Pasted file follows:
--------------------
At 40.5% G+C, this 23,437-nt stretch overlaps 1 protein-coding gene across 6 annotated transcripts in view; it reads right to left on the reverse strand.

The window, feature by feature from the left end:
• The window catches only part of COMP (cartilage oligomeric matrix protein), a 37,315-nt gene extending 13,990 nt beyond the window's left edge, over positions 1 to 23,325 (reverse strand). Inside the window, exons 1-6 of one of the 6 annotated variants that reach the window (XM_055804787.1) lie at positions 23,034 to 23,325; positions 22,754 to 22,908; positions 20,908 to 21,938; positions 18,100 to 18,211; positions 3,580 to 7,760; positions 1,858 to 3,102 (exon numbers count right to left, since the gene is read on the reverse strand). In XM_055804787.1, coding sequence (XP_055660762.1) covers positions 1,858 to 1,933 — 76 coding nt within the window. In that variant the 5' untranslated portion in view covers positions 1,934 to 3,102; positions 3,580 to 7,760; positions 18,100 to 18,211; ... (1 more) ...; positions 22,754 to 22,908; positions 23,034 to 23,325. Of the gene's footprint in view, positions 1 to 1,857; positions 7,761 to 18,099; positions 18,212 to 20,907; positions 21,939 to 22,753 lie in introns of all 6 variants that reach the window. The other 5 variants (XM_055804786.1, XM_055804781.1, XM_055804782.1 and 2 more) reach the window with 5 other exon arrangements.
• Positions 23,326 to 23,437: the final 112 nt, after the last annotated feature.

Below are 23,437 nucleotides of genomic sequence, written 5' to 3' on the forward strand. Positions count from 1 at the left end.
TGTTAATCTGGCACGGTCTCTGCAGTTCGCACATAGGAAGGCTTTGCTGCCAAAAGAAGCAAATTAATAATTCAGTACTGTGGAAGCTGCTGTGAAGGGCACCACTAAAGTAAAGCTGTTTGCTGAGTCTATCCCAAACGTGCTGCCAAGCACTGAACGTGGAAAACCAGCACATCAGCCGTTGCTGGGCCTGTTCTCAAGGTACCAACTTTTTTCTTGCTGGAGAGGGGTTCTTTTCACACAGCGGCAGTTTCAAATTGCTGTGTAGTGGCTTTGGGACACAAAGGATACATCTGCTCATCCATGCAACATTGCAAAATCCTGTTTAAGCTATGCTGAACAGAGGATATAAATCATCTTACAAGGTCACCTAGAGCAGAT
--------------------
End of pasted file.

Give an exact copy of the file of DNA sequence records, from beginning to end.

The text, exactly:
At 40.5% G+C, this 23,437-nt stretch overlaps 1 protein-coding gene across 6 annotated transcripts in view; it reads right to left on the reverse strand.

The window, feature by feature from the left end:
• The window catches only part of COMP (cartilage oligomeric matrix protein), a 37,315-nt gene extending 13,990 nt beyond the window's left edge, over positions 1 to 23,325 (reverse strand). Inside the window, exons 1-6 of one of the 6 annotated variants that reach the window (XM_055804787.1) lie at positions 23,034 to 23,325; positions 22,754 to 22,908; positions 20,908 to 21,938; positions 18,100 to 18,211; positions 3,580 to 7,760; positions 1,858 to 3,102 (exon numbers count right to left, since the gene is read on the reverse strand). In XM_055804787.1, coding sequence (XP_055660762.1) covers positions 1,858 to 1,933 — 76 coding nt within the window. In that variant the 5' untranslated portion in view covers positions 1,934 to 3,102; positions 3,580 to 7,760; positions 18,100 to 18,211; ... (1 more) ...; positions 22,754 to 22,908; positions 23,034 to 23,325. Of the gene's footprint in view, positions 1 to 1,857; positions 7,761 to 18,099; positions 18,212 to 20,907; positions 21,939 to 22,753 lie in introns of all 6 variants that reach the window. The other 5 variants (XM_055804786.1, XM_055804781.1, XM_055804782.1 and 2 more) reach the window with 5 other exon arrangements.
• Positions 23,326 to 23,437: the final 112 nt, after the last annotated feature.

Below are 23,437 nucleotides of genomic sequence, written 5' to 3' on the forward strand. Positions count from 1 at the left end.
TGTTAATCTGGCACGGTCTCTGCAGTTCGCACATAGGAAGGCTTTGCTGCCAAAAGAAGCAAATTAATAATTCAGTACTGTGGAAGCTGCTGTGAAGGGCACCACTAAAGTAAAGCTGTTTGCTGAGTCTATCCCAAACGTGCTGCCAAGCACTGAACGTGGAAAACCAGCACATCAGCCGTTGCTGGGCCTGTTCTCAAGGTACCAACTTTTTTCTTGCTGGAGAGGGGTTCTTTTCACACAGCGGCAGTTTCAAATTGCTGTGTAGTGGCTTTGGGACACAAAGGATACATCTGCTCATCCATGCAACATTGCAAAATCCTGTTTAAGCTATGCTGAACAGAGGATATAAATCATCTTACAAGGTCACCTAGAGCAGAT